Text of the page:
Egyptian, The (1954): Michael Curtis Oscar Nominated Historical Epic Starring Victor Mature and Jean Simmons

Based on the novel by Mika Waltari, adapted tp the screen by Philip Dunne and Casey Robinson, and directed by the versatile Micheal Curtis, “The Egyptian” is lavish, but dull, big-budget historical melodrana, set before the birth of Christ.

Though depicting events that took place in the distant past, the book reflects the contemporary feelings of disillusionment and bitterness after WWII; some literary critics pointed parallels between the menacing King Suppiluliuma and Hitler.

This may explain why the book evoked such a wide and strong response in readers in the aftermath of WWII–it was translated into 40 languages, heading the bestseller lists in the US in 1949. It remained the most sold foreign novel in the US before its position was taken over by Umberto Eco’s The Name of the Rose, which was also made into a bad movie.

A young Egyptian healer Sinuhe (Edmund Purdom), accompanied by his servan Kaptah (Peter Ustinov) attracts the attention of barmaid Merit (Jean Simmons) who wishes to marry him.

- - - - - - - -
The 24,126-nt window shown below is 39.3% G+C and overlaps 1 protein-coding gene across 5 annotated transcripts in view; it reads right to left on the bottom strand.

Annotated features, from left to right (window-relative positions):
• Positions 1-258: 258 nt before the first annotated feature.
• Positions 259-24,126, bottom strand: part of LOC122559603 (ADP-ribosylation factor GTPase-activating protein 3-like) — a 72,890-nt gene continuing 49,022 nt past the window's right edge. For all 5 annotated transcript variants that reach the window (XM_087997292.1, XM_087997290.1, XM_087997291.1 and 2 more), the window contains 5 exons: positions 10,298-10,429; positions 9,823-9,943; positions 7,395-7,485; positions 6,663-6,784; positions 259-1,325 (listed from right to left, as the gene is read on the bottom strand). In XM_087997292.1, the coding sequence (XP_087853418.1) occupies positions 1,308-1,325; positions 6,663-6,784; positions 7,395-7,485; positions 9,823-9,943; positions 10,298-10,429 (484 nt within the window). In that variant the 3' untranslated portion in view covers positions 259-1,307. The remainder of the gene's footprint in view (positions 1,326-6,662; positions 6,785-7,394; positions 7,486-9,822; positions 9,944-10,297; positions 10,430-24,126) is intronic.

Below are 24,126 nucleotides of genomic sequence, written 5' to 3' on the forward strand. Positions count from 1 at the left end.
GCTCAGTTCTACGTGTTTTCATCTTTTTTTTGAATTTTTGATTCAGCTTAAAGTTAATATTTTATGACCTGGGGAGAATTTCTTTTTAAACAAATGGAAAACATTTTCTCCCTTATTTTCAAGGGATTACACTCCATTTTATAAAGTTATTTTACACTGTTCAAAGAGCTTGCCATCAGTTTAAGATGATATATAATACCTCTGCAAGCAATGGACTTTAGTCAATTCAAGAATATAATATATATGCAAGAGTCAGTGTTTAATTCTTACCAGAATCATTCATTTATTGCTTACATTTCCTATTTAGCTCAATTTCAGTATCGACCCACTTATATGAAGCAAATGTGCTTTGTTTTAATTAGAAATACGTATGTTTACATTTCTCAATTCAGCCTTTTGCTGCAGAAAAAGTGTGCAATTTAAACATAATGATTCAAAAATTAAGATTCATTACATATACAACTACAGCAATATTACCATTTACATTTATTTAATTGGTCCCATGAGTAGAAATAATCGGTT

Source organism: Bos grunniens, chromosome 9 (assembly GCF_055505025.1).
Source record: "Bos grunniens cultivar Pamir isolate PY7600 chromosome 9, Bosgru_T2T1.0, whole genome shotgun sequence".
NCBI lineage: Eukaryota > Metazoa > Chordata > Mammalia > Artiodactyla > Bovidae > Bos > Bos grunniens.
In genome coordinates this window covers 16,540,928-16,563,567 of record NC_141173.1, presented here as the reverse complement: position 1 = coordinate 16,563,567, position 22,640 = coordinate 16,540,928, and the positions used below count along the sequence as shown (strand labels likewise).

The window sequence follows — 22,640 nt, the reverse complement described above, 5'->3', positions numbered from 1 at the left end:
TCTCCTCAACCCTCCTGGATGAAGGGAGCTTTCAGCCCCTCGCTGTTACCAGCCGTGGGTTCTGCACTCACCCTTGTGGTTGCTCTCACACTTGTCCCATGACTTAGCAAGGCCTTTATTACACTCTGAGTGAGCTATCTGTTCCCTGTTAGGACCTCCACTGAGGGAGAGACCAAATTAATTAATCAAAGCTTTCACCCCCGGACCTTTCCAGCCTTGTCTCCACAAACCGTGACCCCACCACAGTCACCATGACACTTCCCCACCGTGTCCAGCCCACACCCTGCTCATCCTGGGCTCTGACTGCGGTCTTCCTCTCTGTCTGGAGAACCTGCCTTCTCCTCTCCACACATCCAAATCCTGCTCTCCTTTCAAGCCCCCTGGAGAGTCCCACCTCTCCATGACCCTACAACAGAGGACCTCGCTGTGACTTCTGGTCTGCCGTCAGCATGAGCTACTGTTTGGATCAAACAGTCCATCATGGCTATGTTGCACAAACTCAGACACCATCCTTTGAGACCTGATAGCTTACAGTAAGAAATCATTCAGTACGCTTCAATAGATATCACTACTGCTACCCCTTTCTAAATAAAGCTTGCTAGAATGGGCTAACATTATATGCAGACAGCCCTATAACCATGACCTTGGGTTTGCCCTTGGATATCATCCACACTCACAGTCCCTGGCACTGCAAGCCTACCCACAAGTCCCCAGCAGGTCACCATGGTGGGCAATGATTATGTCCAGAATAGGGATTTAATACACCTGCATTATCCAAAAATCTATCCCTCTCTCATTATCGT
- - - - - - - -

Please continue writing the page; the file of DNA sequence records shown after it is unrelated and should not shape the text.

Sinuhe offers medical treatment to the epileptic Pharoah, Akhnaton (Michael Wilding).  Pharroah holds that only one god exists, which provokes all of his polytheistic priests, who secretly plot to assassinate him.

Meanwhile, Sinuhe has a brief affair with a Babylonian whore, Nefer (Bella Darvi), but the goes back to Merit. When Merit is killed, for being monotheistic, Sinuhe holds Akhnaton responsible for her death, Sinuhe and his friend Horemheb (Victor Mature) poison Pharoah.

Producer Daryl Zanuck cast his mistress Darvi in the lead, which proves disastrous.

This $4.2 million film had additional problems. Marlon Brando was originally slated to star, but had to be replaced by Purdom, a contract player.

Running time: 140 Minutes.

Directed By: Michael Curtiz

Released August 24, 1954.

 

Oscar Nominations: 1

Cinematography (color): Leon Shamroy

Oscar Awards: None

Oscar Context:

The Oscar was given to Milton Krasner for “Three Coins in the Fountain.”

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